• Adult Children. A plan that provides dependent coverage must allow such coverage to continue until a participant's child (whether married or unmarried) turns 26. This rule applies to grandfathered plans; however, until 2014, it applies only if the adult child is not eligible to enroll in another group health plan.
  • Nondiscrimination. Section 105(h) of the Internal Revenue Code has long imposed adverse tax treatment on highly compensated employees who participate in self-insured health plans that discriminate in favor of such employees in plan eligibility or coverage. The Act extends a similar nondiscrimination rule to non-grandfathered insured health plans. However, it is unclear whether the Act totally prohibits new insured plans from discriminating in favor of highly compensated employees, or merely imposes adverse tax treatment on those employees if the plan does discriminate in their favor.
  • "Ensuring Quality of Care." Plans must annually report to HHS and to participants and beneficiaries regarding benefits under the plan that improve health, such as case management and wellness activities.
  • Uniform Explanation of Coverage to Enrollees. The Act directs HHS to develop standards regarding this requirement, which is in addition to the ERISA-required summary plan description. The plan administrator must prepare and distribute a summary of coverage to all eligible participants, both at the time of initial enrollment and during the annual enrollment process. This rule applies to grandfathered plans.
  • Appeal Procedures. The Act imposes detailed additional requirements on internal and external claims procedures. The requirements are substantially more expansive than the 2003 changes to ERISA's claims procedure regulations.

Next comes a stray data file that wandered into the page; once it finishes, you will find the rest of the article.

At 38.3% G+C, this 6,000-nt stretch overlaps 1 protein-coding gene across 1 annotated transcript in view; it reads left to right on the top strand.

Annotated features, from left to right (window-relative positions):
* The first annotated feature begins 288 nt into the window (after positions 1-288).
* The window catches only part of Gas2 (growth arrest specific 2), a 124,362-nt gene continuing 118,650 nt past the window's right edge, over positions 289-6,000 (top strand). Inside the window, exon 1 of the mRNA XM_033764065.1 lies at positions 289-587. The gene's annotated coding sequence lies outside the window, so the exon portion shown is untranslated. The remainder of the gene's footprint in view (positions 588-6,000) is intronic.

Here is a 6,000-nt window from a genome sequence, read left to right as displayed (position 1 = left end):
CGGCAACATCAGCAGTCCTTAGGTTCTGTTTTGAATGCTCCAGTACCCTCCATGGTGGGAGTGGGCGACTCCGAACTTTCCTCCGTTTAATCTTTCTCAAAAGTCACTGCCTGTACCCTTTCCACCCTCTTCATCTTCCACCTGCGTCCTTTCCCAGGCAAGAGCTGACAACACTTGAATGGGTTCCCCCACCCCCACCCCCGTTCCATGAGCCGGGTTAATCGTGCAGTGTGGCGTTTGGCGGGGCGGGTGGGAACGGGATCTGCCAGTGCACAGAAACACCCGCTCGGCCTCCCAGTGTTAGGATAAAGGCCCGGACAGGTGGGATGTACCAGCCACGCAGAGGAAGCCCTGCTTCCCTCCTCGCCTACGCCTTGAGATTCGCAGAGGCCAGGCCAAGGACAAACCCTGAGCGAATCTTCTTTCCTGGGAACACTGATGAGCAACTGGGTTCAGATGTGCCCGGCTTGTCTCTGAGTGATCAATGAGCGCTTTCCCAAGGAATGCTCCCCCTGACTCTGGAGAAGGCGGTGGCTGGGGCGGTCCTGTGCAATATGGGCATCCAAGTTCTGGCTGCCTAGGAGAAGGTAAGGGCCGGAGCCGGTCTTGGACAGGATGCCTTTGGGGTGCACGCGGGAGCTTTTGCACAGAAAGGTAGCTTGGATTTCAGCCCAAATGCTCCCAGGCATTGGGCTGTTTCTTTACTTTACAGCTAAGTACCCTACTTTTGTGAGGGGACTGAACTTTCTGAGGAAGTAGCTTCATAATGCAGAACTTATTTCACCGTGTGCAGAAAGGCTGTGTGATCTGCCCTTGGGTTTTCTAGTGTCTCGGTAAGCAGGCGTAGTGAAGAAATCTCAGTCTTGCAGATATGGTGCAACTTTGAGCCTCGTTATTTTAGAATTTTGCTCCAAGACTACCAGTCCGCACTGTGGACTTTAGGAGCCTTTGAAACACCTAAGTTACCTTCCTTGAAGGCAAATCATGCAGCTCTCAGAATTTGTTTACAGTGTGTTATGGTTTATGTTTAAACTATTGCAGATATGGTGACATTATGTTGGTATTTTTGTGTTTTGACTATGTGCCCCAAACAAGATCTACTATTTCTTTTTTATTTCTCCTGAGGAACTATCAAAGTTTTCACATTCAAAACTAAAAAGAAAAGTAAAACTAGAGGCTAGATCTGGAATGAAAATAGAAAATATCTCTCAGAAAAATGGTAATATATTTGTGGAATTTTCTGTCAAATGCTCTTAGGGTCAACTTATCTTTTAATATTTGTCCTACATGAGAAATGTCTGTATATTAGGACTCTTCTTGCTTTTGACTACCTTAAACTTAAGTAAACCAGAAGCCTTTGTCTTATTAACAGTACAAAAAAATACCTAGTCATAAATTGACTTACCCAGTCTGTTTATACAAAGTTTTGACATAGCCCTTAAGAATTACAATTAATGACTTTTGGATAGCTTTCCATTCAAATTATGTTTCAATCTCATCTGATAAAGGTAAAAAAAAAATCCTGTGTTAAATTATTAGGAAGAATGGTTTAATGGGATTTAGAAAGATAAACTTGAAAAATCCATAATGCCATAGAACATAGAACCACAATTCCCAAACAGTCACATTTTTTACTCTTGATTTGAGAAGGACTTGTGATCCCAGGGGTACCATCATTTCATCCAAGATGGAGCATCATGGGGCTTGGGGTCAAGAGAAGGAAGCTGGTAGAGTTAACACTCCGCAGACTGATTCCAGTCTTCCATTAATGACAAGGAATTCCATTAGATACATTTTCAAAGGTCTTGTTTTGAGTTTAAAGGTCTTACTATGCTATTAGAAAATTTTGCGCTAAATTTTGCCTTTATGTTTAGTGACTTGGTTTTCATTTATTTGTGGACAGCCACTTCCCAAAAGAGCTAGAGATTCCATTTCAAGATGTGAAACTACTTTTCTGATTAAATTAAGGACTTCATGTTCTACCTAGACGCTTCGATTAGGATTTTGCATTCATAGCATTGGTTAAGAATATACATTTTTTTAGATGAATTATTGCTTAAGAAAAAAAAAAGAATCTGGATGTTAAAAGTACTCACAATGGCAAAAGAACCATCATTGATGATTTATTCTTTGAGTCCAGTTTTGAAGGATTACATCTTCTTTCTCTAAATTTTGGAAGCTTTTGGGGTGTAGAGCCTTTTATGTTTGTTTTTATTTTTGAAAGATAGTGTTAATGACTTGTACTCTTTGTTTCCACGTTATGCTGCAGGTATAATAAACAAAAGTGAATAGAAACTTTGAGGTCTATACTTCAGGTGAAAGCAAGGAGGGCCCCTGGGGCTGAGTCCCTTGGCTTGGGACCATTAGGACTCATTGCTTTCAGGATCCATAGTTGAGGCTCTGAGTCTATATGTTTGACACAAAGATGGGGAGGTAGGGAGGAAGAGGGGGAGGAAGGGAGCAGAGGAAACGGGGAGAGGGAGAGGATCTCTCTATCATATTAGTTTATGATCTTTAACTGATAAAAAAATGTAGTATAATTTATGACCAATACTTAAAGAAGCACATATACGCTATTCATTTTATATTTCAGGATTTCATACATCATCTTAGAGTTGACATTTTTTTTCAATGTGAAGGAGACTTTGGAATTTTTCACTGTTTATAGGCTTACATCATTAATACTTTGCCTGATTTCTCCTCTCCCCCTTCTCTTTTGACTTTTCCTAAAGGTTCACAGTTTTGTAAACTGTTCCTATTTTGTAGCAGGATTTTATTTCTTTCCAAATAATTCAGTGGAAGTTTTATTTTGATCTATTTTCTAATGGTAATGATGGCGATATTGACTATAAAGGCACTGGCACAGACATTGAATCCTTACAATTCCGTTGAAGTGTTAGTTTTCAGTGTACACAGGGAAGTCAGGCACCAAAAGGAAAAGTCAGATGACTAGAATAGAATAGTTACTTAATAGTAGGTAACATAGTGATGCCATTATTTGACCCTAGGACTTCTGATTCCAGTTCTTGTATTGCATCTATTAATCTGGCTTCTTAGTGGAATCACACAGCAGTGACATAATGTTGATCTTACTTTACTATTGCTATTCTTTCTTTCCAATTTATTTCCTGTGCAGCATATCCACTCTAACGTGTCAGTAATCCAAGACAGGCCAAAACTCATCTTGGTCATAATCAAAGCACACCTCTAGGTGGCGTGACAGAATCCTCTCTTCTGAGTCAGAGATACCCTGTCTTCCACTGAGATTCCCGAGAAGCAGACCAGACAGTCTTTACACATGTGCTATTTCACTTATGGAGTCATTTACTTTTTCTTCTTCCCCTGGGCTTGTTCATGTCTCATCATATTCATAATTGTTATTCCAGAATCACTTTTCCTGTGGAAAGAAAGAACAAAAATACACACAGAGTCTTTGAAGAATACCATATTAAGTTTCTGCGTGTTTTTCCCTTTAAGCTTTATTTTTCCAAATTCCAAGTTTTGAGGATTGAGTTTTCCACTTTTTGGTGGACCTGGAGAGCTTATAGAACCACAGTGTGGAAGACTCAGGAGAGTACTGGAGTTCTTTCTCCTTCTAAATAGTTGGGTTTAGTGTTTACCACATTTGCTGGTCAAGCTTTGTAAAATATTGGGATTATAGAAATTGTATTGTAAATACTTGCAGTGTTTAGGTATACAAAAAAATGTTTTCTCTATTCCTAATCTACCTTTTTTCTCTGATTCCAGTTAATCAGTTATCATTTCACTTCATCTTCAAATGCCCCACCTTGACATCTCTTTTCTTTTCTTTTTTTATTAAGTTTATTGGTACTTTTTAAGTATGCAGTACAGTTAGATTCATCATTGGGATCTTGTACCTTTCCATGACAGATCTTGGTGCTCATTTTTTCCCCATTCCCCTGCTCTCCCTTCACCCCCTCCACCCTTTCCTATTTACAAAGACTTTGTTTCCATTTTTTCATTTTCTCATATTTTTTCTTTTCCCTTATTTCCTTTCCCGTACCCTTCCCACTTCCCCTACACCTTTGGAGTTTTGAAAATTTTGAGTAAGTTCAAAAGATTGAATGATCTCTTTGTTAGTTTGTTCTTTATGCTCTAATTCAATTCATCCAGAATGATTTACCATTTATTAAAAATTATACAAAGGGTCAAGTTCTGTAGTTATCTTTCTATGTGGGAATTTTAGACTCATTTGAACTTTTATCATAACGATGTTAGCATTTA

• "Patient Protections." If a plan requires or permits an enrollee to designate a primary care provider, then the plan must permit each enrollee to elect any such provider available under the plan who is willing to accept the enrollee. In addition, various requirements regarding access to emergency treatment are imposed by the Act.
  • No Use of Health FSAs for Over-the Counter Drugs. Health flexible spending accounts ("FSAs") generally allow employees to use pre-tax money to pay health-related expenses. Beginning in 2011, FSA monies cannot be used for reimbursement of over-the-counter drugs other than insulin (this limitation also applies to health savings accounts and health reimbursement accounts). The grandfathering exception does not apply to this new requirement.

Changes Effective in 2013

One key change that has already generated controversy (due to earnings restatements by AT&T, Verizon, and a number of other large companies) is a change to the Medicare Part D subsidy. When Medicare Part D (prescription drug coverage) was enacted, a 28% employer tax credit was included in order to incentivize employers to continue providing retiree prescription drug coverage. The Act eliminates the deduction for amounts allocable to this subsidy, effective for tax years beginning on or after January 1, 2013, thereby indirectly reducing the value of the subsidy to affected employers.

In addition, two other changes made by the Act that impact employers and their health plans generally are effective beginning in 2013:

  • Limitations on Health FSAs. Employer contributions to a health FSA will no longer count as "qualified benefits" that are not taxable to the employee unless the plan limits employees' annual health FSA salary reduction contributions to $2,500, indexed for inflation (currently there is no limit).
  • Increase in Medicare Tax. Beginning in 2013, individuals with wages above $200,000 for a single return and $250,000 for a joint return will be subject to an additional 0.9% tax on wages in excess of these thresholds. The increase will apply to only the "employee" portion of the Medicare tax and not to the "employer" portion. The employer is still required to withhold the employees' taxes, including this increase.